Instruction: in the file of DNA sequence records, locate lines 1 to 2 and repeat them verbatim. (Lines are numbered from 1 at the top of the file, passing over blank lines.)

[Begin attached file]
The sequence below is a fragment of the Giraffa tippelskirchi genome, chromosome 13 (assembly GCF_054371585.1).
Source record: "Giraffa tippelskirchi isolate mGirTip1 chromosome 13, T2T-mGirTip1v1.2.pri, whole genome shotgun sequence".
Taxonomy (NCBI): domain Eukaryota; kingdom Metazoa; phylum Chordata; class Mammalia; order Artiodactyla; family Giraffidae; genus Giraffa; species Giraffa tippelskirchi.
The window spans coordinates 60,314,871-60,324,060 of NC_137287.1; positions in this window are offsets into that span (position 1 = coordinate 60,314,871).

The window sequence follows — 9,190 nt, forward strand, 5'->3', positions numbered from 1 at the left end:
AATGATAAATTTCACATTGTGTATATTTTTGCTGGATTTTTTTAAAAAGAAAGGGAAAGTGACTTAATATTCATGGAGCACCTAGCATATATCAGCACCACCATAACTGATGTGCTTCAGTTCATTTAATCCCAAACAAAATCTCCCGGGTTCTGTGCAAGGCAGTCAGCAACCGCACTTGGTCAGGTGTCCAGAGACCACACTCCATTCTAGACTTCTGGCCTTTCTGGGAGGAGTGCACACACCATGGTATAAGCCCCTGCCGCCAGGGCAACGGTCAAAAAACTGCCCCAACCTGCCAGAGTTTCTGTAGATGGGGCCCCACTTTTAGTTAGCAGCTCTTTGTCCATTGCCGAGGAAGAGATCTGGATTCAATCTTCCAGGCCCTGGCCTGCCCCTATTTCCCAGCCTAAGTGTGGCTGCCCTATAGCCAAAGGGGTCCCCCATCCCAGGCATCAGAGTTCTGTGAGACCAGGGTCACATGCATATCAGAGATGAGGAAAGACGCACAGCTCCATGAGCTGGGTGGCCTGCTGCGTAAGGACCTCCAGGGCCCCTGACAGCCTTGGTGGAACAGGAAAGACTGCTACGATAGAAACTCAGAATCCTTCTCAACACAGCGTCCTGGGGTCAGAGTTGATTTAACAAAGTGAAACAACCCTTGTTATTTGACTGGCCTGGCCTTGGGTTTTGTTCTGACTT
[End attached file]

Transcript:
The sequence below is a fragment of the Giraffa tippelskirchi genome, chromosome 13 (assembly GCF_054371585.1).
Source record: "Giraffa tippelskirchi isolate mGirTip1 chromosome 13, T2T-mGirTip1v1.2.pri, whole genome shotgun sequence".